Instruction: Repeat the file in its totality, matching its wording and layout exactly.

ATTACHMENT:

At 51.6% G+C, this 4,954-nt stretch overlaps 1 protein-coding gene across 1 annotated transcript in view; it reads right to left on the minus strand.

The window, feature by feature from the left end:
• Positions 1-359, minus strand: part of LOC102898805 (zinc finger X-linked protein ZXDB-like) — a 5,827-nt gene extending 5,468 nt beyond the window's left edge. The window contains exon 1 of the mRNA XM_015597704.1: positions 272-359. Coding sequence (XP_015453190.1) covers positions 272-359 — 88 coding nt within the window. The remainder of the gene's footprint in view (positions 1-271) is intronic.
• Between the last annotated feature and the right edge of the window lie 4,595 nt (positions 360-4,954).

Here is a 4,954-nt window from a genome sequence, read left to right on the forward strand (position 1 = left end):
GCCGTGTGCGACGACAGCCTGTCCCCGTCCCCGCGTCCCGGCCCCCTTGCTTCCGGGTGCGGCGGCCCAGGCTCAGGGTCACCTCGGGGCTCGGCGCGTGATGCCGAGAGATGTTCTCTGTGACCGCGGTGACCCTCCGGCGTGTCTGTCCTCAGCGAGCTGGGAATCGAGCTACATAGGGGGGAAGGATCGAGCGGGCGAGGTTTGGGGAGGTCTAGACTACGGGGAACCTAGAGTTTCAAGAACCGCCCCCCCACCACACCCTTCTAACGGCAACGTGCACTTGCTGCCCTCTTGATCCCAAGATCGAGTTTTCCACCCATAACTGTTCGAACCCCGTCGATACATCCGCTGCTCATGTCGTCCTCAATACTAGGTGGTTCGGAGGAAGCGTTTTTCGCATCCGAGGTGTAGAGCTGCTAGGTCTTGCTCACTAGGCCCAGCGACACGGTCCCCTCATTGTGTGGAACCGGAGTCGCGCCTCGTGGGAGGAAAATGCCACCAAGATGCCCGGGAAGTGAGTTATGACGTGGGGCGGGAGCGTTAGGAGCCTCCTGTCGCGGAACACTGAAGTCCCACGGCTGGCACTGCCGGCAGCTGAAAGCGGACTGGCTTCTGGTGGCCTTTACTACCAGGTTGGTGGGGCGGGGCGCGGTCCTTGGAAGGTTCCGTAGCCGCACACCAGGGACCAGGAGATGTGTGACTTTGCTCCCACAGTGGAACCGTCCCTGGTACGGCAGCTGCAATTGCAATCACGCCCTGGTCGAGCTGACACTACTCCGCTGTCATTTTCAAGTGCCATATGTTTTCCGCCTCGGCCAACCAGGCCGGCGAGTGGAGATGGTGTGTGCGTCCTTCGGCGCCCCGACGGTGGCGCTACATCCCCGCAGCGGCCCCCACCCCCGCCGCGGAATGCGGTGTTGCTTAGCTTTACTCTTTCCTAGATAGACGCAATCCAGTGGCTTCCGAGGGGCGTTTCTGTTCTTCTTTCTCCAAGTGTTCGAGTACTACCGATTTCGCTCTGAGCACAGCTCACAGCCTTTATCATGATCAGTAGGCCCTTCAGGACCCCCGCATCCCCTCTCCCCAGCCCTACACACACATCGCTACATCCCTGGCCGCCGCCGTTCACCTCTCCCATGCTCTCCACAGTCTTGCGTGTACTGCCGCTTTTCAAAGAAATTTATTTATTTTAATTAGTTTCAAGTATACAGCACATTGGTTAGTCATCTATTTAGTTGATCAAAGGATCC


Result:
At 51.6% G+C, this 4,954-nt stretch overlaps 1 protein-coding gene across 1 annotated transcript in view; it reads right to left on the minus strand.

The window, feature by feature from the left end:
• Positions 1-359, minus strand: part of LOC102898805 (zinc finger X-linked protein ZXDB-like) — a 5,827-nt gene extending 5,468 nt beyond the window's left edge. The window contains exon 1 of the mRNA XM_015597704.1: positions 272-359. Coding sequence (XP_015453190.1) covers positions 272-359 — 88 coding nt within the window. The remainder of the gene's footprint in view (positions 1-271) is intronic.
• Between the last annotated feature and the right edge of the window lie 4,595 nt (positions 360-4,954).

Here is a 4,954-nt window from a genome sequence, read left to right on the forward strand (position 1 = left end):
GCCGTGTGCGACGACAGCCTGTCCCCGTCCCCGCGTCCCGGCCCCCTTGCTTCCGGGTGCGGCGGCCCAGGCTCAGGGTCACCTCGGGGCTCGGCGCGTGATGCCGAGAGATGTTCTCTGTGACCGCGGTGACCCTCCGGCGTGTCTGTCCTCAGCGAGCTGGGAATCGAGCTACATAGGGGGGAAGGATCGAGCGGGCGAGGTTTGGGGAGGTCTAGACTACGGGGAACCTAGAGTTTCAAGAACCGCCCCCCCACCACACCCTTCTAACGGCAACGTGCACTTGCTGCCCTCTTGATCCCAAGATCGAGTTTTCCACCCATAACTGTTCGAACCCCGTCGATACATCCGCTGCTCATGTCGTCCTCAATACTAGGTGGTTCGGAGGAAGCGTTTTTCGCATCCGAGGTGTAGAGCTGCTAGGTCTTGCTCACTAGGCCCAGCGACACGGTCCCCTCATTGTGTGGAACCGGAGTCGCGCCTCGTGGGAGGAAAATGCCACCAAGATGCCCGGGAAGTGAGTTATGACGTGGGGCGGGAGCGTTAGGAGCCTCCTGTCGCGGAACACTGAAGTCCCACGGCTGGCACTGCCGGCAGCTGAAAGCGGACTGGCTTCTGGTGGCCTTTACTACCAGGTTGGTGGGGCGGGGCGCGGTCCTTGGAAGGTTCCGTAGCCGCACACCAGGGACCAGGAGATGTGTGACTTTGCTCCCACAGTGGAACCGTCCCTGGTACGGCAGCTGCAATTGCAATCACGCCCTGGTCGAGCTGACACTACTCCGCTGTCATTTTCAAGTGCCATATGTTTTCCGCCTCGGCCAACCAGGCCGGCGAGTGGAGATGGTGTGTGCGTCCTTCGGCGCCCCGACGGTGGCGCTACATCCCCGCAGCGGCCCCCACCCCCGCCGCGGAATGCGGTGTTGCTTAGCTTTACTCTTTCCTAGATAGACGCAATCCAGTGGCTTCCGAGGGGCGTTTCTGTTCTTCTTTCTCCAAGTGTTCGAGTACTACCGATTTCGCTCTGAGCACAGCTCACAGCCTTTATCATGATCAGTAGGCCCTTCAGGACCCCCGCATCCCCTCTCCCCAGCCCTACACACACATCGCTACATCCCTGGCCGCCGCCGTTCACCTCTCCCATGCTCTCCACAGTCTTGCGTGTACTGCCGCTTTTCAAAGAAATTTATTTATTTTAATTAGTTTCAAGTATACAGCACATTGGTTAGTCATCTATTTAGTTGATCAAAGGATCC